This may be a dumb question, but have you tried rubber bit guards for Atti’s rub? Booger would stubbornly get rubs in the corners of her mouth and that did the trick. She looked silly with a bit guard on a full cheek bit, but it saved her delicate skin without the mess of topical treatments. Obviously bit-less is an easy enough solution in and of itself.

    I would be interested to learn more about your electrolyte protocol some time, just because I’m nosy.

    The concept of “Ride with GPS” fascinates me. That would be a nice back up to ribbon markers, but we don’t have that at east coast rides.

    That sunrise photo is stunning.

    I’m dying at “recycle the morning coffee”.

    Sounds like your crew did a spectacular job. It’s so nice to be able to actually take a break at the hold. It also sounds like this ride came with all sorts of awesome perks.

    I love that you guys just casually have ghost towns out there in the desert. Too cool! And creepy.

    The rides where you ALMOST head back to camp and then the trail turns away are the toughest, and I imagine that would be extra hard on flat desert terrain. I wonder if the horses think we’re stupid when we drag them away from camp like that. “Oh god, my idiot rider forgot which way home is… again.”

    I am so bummed reading the follow up. I was really hoping that maybe he was just off from leaning on that left rein/right leg on the last loop. My heart dropped when you said that leg was a problem last year, and even more when I saw the word ‘suspensory’ pop up. I am also one who second guesses constantly, but you definitely did everything right this ride. As a fellow chronic bad-lucker, my heart aches for you. This is so very frustrating and not at all the end I wanted for you, even with all the foreboding in the first paragraphs of this post.

    I notice there’s no mention of what comes next, but I’m keeping my fingers crossed that your next ride story will feature a triumphant return and a completion <3

    • I love the Superstitions. They’re my “backyard” mountains — about 30 min drive away, but if there’s a break in the sea of tile roofs, you can look out and see them from my house. All kinds of interesting lore and info about them…that’s the site of the “Lost Dutchman” gold mine legend, if you’re inclined and need some downtime reading.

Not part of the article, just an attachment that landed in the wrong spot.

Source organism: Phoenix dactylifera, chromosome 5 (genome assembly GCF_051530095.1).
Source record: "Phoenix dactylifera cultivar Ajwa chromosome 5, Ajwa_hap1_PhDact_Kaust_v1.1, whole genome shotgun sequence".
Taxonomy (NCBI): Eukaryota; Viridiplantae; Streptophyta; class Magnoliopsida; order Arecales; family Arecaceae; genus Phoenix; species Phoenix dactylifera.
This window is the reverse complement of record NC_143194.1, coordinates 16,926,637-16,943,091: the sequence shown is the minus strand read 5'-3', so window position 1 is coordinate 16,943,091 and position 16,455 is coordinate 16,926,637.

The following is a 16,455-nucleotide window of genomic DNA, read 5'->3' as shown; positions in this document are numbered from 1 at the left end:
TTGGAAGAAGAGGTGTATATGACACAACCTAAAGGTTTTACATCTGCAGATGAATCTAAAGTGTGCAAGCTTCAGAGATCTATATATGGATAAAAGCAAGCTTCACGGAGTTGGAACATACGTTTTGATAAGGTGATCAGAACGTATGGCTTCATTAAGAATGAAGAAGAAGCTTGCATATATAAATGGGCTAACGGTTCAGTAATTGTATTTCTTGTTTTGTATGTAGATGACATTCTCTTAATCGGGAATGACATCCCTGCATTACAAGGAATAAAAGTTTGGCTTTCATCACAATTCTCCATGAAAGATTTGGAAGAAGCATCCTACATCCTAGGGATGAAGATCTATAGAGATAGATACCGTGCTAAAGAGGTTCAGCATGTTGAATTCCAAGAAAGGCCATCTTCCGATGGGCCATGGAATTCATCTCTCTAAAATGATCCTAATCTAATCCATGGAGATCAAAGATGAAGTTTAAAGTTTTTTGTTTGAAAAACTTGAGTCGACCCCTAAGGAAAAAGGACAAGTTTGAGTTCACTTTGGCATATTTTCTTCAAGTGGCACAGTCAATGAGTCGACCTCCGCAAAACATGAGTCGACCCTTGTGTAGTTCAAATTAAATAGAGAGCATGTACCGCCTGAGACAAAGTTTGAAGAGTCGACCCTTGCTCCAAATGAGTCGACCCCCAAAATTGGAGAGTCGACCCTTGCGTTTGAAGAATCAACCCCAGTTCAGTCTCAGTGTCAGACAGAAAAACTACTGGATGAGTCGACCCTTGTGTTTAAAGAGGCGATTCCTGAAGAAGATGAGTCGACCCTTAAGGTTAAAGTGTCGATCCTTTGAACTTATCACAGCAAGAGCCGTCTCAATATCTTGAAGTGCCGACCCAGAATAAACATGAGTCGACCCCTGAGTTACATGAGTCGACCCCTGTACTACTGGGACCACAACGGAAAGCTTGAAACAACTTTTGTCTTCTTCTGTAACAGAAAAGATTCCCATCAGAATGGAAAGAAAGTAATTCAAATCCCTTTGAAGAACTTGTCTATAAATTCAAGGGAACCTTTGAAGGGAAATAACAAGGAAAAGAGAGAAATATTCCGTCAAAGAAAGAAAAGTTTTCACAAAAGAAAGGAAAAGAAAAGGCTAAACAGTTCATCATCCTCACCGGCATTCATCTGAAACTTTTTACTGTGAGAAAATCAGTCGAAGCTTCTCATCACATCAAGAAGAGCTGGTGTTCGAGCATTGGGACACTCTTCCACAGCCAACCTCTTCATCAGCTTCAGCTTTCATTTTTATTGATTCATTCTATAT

I am SO spoiled right now with the number of rides that are close by…and grateful for it, because that has not always been the case. When I got started, and for a number of years, it was pretty much “closest ride was 2 hours away.”

      Goldfield is a bustling tourist trap now (like a downsized version of Tombstone), and they do some fun old western re-enactments and staged shoot-outs…but we do have some legit old mining ghost towns around as well.

      I have bit guards…that I specifically got for him…and never got around to putting them on. *facepalm moment*

      E’lyte protocol: Tends to vary depending on the horse I ride, but generally, I follow the rule of thumb for small doses (like half doses), early and often, to the first vet check, and then after that, whenever they drink well. In this case, that ended up looking like: loading dose + vitamin B mix supplement Friday evening; full dose in the morning before starting; 1/2 doses at 12, 16, 20, and 28 miles; full dose + Vitamin B mix supplement at end of vet hold (30 miles) before heading out; 1/2 dose at 39 miles; full dose at the 43-mile in-camp gate-n-go check; 1/2 dose at 47 miles. He was one who does best on a fairly heavy e’lyte program. I’ve catch-ridden some that didn’t do any e’lytes at all, and others that needed all the electrolytes, all the time (Flash).

      Fortunately, my desert terrain is varied and vegetated enough that even with the trails that went close to camp, unless you were about 1/4-mile out from it, camp wasn’t actually visible. Still lots of little dips and rises and trees and shrubbery to keep things interesting.

      I do love this ride though. It would definitely be one to put on the bucket list of “worth coming out to the SW for.” Excellent perks, challenging but do-able, and some of the best scenery.

      I’ve got no clue what’s next. I don’t tend to hang my catch rider shingle out and actively advertise — pretty much all of my catch rides have been offered via friends or mutual friends that got word through the grapevine that I was available, so I’ll probably just stick with that approach and see what comes.

      • I AM looking for downtime reading so I’ll be Googling that next!! I did click on your Goldfield link. We have a similar tourist trap here in NJ. It’s called Wild West City and it’s completely ridiculous because it’s obviously fake.

        The varied scenery and terrain of the desert definitely attracts me. I want to see it in person, even if it’s not on horseback. Your blog has really intrigued me in that sense especially.

        I hear you about the “wait and see” approach. I see all these FB groups specifically designed with catch riders in mind, but I can never bring myself to ask for a horse, even the year that I didn’t do a single endurance ride. Like you, my rides have always been offered to me. It’s tough to plan ahead, and sometimes I wish I had more control, but mostly I can’t imagine doing it any other way!